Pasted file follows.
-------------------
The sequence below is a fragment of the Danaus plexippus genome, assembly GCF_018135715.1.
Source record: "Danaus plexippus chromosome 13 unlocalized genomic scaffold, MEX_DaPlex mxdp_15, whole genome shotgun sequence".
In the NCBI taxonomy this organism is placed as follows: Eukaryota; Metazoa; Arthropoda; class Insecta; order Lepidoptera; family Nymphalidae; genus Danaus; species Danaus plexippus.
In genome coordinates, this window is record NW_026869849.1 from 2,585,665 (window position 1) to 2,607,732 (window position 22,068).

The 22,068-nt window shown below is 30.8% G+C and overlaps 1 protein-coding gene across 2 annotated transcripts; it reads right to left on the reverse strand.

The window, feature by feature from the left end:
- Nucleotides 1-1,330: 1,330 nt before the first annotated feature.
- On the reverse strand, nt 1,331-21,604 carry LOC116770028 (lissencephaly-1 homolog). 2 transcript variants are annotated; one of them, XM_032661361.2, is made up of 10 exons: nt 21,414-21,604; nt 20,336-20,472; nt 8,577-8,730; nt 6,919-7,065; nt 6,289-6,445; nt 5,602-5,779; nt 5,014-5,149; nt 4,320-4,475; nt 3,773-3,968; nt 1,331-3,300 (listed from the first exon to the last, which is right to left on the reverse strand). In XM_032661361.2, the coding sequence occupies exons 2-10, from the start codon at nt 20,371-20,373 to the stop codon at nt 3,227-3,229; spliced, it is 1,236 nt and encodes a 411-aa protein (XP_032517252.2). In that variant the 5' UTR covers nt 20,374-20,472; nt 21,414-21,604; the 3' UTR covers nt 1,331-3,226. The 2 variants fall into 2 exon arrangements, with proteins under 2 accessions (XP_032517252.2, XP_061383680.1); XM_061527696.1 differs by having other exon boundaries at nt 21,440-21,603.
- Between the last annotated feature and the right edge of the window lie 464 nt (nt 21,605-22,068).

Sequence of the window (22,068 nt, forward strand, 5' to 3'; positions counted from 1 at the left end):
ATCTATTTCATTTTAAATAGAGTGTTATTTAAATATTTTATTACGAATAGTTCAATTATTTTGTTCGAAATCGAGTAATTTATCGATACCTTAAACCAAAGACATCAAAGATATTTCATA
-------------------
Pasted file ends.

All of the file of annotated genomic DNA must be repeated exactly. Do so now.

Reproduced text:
The sequence below is a fragment of the Danaus plexippus genome, assembly GCF_018135715.1.
Source record: "Danaus plexippus chromosome 13 unlocalized genomic scaffold, MEX_DaPlex mxdp_15, whole genome shotgun sequence".
In the NCBI taxonomy this organism is placed as follows: Eukaryota; Metazoa; Arthropoda; class Insecta; order Lepidoptera; family Nymphalidae; genus Danaus; species Danaus plexippus.
In genome coordinates, this window is record NW_026869849.1 from 2,585,665 (window position 1) to 2,607,732 (window position 22,068).

The 22,068-nt window shown below is 30.8% G+C and overlaps 1 protein-coding gene across 2 annotated transcripts; it reads right to left on the reverse strand.

The window, feature by feature from the left end:
- Nucleotides 1-1,330: 1,330 nt before the first annotated feature.
- On the reverse strand, nt 1,331-21,604 carry LOC116770028 (lissencephaly-1 homolog). 2 transcript variants are annotated; one of them, XM_032661361.2, is made up of 10 exons: nt 21,414-21,604; nt 20,336-20,472; nt 8,577-8,730; nt 6,919-7,065; nt 6,289-6,445; nt 5,602-5,779; nt 5,014-5,149; nt 4,320-4,475; nt 3,773-3,968; nt 1,331-3,300 (listed from the first exon to the last, which is right to left on the reverse strand). In XM_032661361.2, the coding sequence occupies exons 2-10, from the start codon at nt 20,371-20,373 to the stop codon at nt 3,227-3,229; spliced, it is 1,236 nt and encodes a 411-aa protein (XP_032517252.2). In that variant the 5' UTR covers nt 20,374-20,472; nt 21,414-21,604; the 3' UTR covers nt 1,331-3,226. The 2 variants fall into 2 exon arrangements, with proteins under 2 accessions (XP_032517252.2, XP_061383680.1); XM_061527696.1 differs by having other exon boundaries at nt 21,440-21,603.
- Between the last annotated feature and the right edge of the window lie 464 nt (nt 21,605-22,068).

Sequence of the window (22,068 nt, forward strand, 5' to 3'; positions counted from 1 at the left end):
ATCTATTTCATTTTAAATAGAGTGTTATTTAAATATTTTATTACGAATAGTTCAATTATTTTGTTCGAAATCGAGTAATTTATCGATACCTTAAACCAAAGACATCAAAGATATTTCATA